Even though it’s cold, a sunny warm front heating the surface waters for a few days makes for some good action. This will draw bass up from deeper waters and drives them to feed. When they swim upward after a warm front, bass will readily strike a spinnerbait swimming above them. When this happens, start your hunt by casting a spinnerbait towards structure such as fallen trees, or windfalls on steep, rocky banks. Here, bass can quickly move shallow or deep as they respond to the weather.

With a 7-foot medium-heavy baitcasting rod and 50-pound braid, you should have little trouble. The sensitivity of braid will let you know right away when you’ve got a strike, but you’ll also be able to feel every bump when it contacts a log. Where you don’t want to use braid, though, is in crystal-clear water, where 14-pound fluorocarbon is a much better option.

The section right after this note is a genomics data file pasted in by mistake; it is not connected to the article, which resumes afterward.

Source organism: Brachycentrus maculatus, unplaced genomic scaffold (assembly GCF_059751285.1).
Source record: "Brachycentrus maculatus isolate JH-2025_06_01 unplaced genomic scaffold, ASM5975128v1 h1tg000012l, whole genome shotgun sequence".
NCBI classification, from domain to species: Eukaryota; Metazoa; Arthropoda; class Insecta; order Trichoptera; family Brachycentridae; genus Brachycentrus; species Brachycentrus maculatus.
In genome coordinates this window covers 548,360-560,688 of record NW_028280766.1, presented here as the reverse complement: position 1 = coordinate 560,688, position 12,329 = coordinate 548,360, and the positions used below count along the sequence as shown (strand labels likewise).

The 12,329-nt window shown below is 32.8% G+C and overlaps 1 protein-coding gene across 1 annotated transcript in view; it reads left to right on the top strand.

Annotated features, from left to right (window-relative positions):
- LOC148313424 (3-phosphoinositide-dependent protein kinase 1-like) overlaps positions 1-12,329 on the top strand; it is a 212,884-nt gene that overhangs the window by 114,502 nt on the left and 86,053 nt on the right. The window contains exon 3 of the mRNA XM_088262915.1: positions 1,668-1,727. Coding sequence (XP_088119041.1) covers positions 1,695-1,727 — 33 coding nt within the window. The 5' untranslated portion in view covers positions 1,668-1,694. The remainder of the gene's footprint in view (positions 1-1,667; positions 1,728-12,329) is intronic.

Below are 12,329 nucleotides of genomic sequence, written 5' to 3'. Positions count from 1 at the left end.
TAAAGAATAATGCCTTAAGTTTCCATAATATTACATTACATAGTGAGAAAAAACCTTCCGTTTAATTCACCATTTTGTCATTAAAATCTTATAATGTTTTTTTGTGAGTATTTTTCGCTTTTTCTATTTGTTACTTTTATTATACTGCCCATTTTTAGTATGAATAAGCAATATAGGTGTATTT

When you’re choosing a bait pattern, start with a ¾ ounce chartreuse and white. I’ve also found that using one with a small, nickel Colorado blade ahead of a gold number 7 willowleaf blade leads to success. The big willowleaf blade’s flash allows you to creep the spinnerbait along at slow speeds but still draw strikes from sluggish bass. Let your spinnerbait sink to your desired depth and then slow-roll it back to the boat.

Slow-rolling structure after a period of sunny days will definitely boost your chances of catching bass during the colder months of the year. If you’re still able to get out on the water, implement the tips outlined today and you’ll be sure to pull fish after fish to your boat.